‘That could be me’ | The Crucible

Director Sean Buhagiar speaks to TEODOR RELJIC about facing one of the biggest challenges of his career so far – directing a large-scale production of Arthur Miller’s The Crucible at the Manoel Theatre – that classic of modern drama which uses the Salem witch hunts to explore enduring social ills

The Crucible is an iconic and challenging play, so all eyes will be on you when it comes to this production. How do you hope to deliver an adequate and relevant iteration of Miller’s play to Maltese audiences?

That is a question that puts even more pressure, doesn’t it? Teatru Manoel have presented this as their most anticipated production of the season. I think there are several reasons for this. The Crucible is a monumental piece of theatre and it has never been performed at the Manoel Theatre. The Manoel Theatre itself is producing it and there is a great team behind it. Now as for the how to deal with it, I would say by putting together a talented team of collaborators. This is my favourite approach – having brilliantly gifted people who have proven their worth that come together for collaborative theatre-making.

I am honoured to work with people like Austin Camilleri, Sef Farrugia, Yasmin Kuymizakis, Moritz Zavan, Nicole Bugeja and so forth. And I haven’t even started mentioning the cast, have I? We have put together an impressive mix of local and international talent which I am very proud of. I am actually humbled to have theatre stalwarts or accomplished youngsters for every part and bit part. This was imperative in a play like this. I insisted with the producers that I would only accept directing it now, if we had the right cast to join the witch hunt. The Crucible is one of, if not my favourite play. I fell in love with it when I first studied it. I, and the rest of the team, hope to deliver a memorable and fitting production of it, not only an adequate one. But that’s up to those watching to judge.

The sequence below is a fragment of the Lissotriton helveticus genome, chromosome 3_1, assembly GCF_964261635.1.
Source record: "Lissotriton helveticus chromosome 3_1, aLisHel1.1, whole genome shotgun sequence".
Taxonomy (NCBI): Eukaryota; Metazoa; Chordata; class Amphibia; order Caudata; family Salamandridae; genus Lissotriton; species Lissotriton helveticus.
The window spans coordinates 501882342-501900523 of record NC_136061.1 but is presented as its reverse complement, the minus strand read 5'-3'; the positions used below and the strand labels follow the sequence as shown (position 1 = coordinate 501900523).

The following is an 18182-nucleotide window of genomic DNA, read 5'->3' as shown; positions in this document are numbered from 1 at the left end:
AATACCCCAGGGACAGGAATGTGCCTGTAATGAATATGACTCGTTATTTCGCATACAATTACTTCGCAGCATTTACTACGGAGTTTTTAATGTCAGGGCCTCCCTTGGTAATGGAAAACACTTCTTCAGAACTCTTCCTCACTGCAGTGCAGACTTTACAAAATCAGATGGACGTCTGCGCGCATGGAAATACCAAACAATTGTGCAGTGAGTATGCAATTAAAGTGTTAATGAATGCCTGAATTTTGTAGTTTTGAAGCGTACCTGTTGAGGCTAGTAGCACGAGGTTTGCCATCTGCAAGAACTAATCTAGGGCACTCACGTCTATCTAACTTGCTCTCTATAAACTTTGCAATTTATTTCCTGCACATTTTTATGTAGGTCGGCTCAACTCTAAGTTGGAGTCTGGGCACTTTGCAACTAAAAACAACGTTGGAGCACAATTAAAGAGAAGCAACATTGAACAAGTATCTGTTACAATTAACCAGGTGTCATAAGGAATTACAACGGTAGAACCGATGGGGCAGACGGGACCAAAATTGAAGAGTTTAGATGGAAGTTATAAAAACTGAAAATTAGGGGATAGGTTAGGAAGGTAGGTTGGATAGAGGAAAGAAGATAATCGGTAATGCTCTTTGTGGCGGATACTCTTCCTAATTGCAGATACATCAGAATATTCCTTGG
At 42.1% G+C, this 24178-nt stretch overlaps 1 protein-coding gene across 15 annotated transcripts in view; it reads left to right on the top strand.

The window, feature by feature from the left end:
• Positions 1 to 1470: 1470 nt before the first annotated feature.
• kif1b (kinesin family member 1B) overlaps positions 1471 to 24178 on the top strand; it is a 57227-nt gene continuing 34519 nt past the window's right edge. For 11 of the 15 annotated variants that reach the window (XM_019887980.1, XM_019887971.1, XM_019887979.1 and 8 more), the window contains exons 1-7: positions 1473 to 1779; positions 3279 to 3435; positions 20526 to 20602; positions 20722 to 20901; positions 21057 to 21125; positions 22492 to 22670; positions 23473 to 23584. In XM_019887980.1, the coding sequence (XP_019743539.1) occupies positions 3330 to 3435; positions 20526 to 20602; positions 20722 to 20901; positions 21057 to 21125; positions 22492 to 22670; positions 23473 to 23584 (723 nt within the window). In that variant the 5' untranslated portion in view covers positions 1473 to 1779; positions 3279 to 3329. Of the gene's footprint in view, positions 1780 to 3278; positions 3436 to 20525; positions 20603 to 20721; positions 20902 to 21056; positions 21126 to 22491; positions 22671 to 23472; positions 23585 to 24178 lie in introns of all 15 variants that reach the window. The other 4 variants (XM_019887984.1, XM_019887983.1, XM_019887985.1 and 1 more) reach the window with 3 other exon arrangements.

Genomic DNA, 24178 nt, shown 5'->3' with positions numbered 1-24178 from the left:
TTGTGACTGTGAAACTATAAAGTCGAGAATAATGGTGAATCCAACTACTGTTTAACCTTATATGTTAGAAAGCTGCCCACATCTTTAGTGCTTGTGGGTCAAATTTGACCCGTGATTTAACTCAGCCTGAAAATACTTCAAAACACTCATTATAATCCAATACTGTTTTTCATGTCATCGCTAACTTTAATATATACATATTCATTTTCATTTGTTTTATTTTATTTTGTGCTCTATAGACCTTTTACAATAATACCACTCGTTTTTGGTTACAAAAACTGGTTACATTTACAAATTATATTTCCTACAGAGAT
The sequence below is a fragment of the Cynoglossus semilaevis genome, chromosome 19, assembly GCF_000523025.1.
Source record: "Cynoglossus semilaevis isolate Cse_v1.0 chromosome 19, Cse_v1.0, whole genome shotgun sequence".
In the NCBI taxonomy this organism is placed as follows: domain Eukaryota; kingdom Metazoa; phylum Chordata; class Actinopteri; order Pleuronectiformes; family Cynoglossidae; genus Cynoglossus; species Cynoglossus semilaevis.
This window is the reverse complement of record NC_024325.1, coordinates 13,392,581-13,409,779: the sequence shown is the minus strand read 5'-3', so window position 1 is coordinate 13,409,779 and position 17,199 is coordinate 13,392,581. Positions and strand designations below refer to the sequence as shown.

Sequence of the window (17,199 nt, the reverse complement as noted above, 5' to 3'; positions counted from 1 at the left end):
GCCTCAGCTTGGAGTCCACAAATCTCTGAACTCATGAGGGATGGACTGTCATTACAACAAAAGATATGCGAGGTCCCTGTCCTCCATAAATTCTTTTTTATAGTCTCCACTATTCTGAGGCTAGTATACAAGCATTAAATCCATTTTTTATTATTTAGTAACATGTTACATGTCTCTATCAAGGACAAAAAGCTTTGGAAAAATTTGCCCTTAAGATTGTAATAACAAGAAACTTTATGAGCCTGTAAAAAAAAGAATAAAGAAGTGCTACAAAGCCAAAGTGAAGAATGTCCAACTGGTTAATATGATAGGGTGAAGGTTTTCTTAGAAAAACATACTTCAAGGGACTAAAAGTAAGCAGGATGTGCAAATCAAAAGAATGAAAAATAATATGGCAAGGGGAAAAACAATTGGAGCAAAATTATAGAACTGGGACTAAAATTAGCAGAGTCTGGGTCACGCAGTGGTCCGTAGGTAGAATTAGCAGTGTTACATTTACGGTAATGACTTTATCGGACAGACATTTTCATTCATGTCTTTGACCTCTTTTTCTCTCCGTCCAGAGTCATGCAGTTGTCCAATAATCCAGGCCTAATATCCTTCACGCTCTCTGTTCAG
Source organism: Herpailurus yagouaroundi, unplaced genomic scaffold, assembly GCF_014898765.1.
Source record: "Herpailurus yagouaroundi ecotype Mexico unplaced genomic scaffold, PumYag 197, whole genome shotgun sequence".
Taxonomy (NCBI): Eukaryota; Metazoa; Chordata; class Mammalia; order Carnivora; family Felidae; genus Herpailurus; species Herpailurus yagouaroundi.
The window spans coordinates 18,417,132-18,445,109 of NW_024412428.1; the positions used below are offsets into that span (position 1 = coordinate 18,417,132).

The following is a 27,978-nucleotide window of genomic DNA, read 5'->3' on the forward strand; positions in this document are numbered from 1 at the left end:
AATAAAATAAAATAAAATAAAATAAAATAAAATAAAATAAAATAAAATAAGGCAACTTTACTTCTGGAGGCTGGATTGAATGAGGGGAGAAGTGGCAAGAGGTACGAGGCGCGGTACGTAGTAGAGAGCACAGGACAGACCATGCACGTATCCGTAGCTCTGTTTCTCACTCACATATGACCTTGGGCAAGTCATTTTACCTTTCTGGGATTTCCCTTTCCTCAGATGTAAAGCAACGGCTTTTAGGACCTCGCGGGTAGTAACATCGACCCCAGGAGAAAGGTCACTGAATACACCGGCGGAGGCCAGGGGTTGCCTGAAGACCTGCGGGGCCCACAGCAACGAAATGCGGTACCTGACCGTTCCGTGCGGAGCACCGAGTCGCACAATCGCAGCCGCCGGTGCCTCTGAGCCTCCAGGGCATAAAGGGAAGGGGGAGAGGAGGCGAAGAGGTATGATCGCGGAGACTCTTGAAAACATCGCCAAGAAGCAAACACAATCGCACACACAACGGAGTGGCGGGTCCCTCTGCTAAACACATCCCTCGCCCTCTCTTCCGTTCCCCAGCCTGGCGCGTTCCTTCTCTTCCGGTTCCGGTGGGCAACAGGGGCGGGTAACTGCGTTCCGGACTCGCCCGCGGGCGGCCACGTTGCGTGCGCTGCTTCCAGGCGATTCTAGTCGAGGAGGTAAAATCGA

We often speak about the “enduring relevance” of classic plays, and The Crucible’s relevance is all but baked in – the context of witchcraft and persecution was a clear allegory for McCarthyism when the play was first staged. So it’s a play which can be all-too-easily made relevant for any number of social ills. Which aspects of it resonated most strongly with you as a director, and why?

I really do believe in the enduring relevance. If you go out there today and look for the words blame, proof, murder, plot, corruption, fraud, accusers, lies, factions, parties in the press, you would not keep count, would you? Well, these are all words straight out of Miller’s piece and all of them are used more than once. Be it religious extremism, mass hysteria, political agendas, power plays or human guilt, fragility, bigotry, rapacity and radicalism – The Crucible is as relevant as the person watching wants it to be.

It is a personal experience. It speaks of the human condition in society, sometimes a disgusting one, at times a beautiful one. I wanted to bring about this timelessness, the moments of “this could happen anywhere” and “this is happening everywhere”, “I’ve seen this”, “I’ve done this”, “that could be me”.

What do you make of the Manoel Theatre’s drive to stage classic works such as this one, and how do you hope The Crucible will play its part in that overarching initiative?